Evidence has shown that this ‘compression’ of rewards leads to further disgruntlement and staff often start actively seeking the personalised, non-observed options in their reward package (such as health and wellbeing add-ons or training opportunities) as a way of ensuring they feel valued and fairly compensated. Managers will likely support this to keep the peace, growing the non-transparent area of the reward system. Transparency could be a self-defeating approach unless managed carefully.
Who is doing the assuming?
As the organisation designs and delivers the reward systems, the employers’ assumptions are often leant most heavily on. The employer often assumes that a transparent pay system best demonstrates the organisations’ values and culture, while keeping an eye on the legal and ethical considerations of such a system, as laws vary by country while ethical and cultural preferences can be subjective and highly complex. The employer would also welcome the assumption that pay transparency will keep them safe from accusations about pay discrimination.
It goes without saying that employees will be making assumptions about a transparent pay system from their own, entirely different perspective. They may assume that transparency will automatically clarify why they are paid for what their position, contribution, experience, or skills are. It will give them a value and a sense of worth.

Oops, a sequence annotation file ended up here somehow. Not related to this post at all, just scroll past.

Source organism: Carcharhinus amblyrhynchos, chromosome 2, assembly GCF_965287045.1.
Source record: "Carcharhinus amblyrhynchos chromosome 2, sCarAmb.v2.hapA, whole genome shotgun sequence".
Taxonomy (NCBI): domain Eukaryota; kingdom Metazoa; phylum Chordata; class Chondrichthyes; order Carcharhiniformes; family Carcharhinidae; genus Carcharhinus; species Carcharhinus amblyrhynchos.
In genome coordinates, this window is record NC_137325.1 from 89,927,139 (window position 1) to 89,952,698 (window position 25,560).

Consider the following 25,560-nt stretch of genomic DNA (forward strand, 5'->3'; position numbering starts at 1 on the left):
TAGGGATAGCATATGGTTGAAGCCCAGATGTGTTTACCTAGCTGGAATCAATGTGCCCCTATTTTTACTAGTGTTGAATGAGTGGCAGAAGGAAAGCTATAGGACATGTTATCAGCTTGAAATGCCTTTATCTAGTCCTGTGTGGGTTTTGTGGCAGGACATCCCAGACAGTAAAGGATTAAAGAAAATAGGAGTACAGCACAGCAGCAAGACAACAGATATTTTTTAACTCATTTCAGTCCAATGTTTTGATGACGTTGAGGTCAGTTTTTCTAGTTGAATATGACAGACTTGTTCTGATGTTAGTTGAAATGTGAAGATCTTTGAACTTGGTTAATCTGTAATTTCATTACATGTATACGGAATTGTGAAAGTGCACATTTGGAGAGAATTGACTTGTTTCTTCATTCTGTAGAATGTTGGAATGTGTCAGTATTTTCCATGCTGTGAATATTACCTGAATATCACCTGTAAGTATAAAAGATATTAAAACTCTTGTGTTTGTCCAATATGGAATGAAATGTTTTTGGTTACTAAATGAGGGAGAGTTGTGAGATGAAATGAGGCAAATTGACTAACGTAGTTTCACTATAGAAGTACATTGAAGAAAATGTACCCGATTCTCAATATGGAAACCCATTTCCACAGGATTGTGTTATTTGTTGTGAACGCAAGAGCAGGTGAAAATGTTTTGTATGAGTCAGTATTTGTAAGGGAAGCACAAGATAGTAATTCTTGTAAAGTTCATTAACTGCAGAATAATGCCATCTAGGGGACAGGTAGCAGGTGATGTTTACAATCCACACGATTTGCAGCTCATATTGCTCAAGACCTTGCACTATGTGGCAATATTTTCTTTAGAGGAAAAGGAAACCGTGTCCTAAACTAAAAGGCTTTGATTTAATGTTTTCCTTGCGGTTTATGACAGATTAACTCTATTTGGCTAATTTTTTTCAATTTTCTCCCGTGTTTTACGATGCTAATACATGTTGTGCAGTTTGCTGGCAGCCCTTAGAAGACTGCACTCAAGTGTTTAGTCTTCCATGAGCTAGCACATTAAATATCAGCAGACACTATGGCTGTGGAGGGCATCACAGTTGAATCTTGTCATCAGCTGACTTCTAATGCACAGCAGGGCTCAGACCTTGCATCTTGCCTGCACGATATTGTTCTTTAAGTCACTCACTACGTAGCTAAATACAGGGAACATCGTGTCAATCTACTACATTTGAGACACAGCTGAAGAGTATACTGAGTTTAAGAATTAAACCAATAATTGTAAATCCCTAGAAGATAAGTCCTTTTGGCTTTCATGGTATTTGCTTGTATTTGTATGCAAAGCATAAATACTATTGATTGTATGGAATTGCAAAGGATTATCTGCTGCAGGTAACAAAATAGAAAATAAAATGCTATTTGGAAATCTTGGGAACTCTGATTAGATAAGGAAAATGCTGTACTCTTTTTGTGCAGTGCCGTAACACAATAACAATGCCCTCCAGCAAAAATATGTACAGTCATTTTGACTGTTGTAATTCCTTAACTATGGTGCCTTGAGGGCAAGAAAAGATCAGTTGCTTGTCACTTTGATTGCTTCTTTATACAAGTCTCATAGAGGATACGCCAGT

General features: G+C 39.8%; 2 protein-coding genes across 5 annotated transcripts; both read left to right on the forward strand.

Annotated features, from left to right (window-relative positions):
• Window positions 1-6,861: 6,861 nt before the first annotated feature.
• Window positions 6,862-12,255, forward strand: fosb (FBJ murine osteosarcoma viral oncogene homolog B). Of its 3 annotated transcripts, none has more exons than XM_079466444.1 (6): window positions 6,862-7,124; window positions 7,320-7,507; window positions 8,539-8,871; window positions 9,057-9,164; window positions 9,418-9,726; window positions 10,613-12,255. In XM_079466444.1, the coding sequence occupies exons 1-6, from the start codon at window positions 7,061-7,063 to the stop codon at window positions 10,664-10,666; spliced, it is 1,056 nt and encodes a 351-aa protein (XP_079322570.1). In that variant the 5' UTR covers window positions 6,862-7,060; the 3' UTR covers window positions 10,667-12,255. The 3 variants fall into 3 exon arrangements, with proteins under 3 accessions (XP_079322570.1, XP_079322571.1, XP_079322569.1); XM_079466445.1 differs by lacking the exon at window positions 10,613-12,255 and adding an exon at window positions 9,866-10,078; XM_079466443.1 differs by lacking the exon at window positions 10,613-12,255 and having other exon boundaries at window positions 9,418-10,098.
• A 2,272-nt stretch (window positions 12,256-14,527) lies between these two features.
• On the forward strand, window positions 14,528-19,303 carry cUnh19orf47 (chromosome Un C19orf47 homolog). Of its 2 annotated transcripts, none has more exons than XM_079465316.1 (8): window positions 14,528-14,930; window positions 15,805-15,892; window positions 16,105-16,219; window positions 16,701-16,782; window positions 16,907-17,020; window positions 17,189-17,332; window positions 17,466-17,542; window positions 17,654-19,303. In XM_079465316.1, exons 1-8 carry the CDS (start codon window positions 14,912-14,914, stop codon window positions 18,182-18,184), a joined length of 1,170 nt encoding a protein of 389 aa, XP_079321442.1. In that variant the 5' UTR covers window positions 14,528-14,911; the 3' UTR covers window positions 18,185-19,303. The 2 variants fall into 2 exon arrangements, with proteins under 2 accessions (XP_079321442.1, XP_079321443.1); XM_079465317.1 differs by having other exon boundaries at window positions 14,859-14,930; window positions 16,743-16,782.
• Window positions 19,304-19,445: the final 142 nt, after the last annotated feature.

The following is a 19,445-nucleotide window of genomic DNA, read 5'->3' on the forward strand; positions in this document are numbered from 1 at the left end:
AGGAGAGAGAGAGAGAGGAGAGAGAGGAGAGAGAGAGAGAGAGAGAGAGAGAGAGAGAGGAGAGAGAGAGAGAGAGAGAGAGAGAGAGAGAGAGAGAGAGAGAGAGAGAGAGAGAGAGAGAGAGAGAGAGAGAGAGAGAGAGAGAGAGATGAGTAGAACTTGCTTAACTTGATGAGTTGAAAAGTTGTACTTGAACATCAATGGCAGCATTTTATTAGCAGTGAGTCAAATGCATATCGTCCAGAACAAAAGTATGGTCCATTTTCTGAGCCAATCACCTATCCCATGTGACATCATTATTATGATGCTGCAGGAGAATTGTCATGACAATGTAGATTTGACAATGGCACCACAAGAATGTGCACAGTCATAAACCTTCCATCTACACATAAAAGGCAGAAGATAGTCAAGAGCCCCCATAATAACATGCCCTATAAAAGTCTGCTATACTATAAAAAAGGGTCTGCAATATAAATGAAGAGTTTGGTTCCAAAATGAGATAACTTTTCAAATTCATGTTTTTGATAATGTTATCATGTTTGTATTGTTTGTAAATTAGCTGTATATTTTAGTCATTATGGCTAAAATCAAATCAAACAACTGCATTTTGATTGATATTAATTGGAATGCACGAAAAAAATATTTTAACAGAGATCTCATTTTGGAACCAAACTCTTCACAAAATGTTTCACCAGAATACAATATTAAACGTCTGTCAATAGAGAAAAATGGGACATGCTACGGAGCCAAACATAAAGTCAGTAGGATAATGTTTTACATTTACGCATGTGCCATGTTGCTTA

However, this relies on the reward system being clearly communicated and the employees’ expectations being roughly matched by the reality in terms of pay. It could be disappointing, or too complicated to understand, the differences in salaries are due to subtle factors like performance or experience.
Employees might also assume that knowing their co-workers’ salaries won’t affect their relationship with that person. This might be true in some cases, but not for all and could damage a team’s moral and lead to jealousy and resentment.
Does transparency lead to fairness?
As touched on above, pay transparency can be a valuable tool in achieving fairness and pay equity – these are certainly all related, yet they remain distinctive concepts that operate independently. One may not automatically lead to the other.
Pay fairness, broadly, refers to the overall justice in how compensation is distributed within an organisation. It includes considerations of external and internal equity, individual and procedural fairness, and distributive justice. Pay fairness considers whether employees are paid fairly for their work in comparison to others within the organisation and beyond it. It concerns itself with whether the processes to determine pay are fair and transparent.
There are plenty of assumptions made about fairness and equity in the reward system, presenting ample opportunities for error unless assumptions are recognised and interrogated. We will delve into the assumptions around pay fairness and equity in the next blog.
TR2050 Members can look forward to discussing this issue at the upcoming virtual Think Tank meeting in August 2023.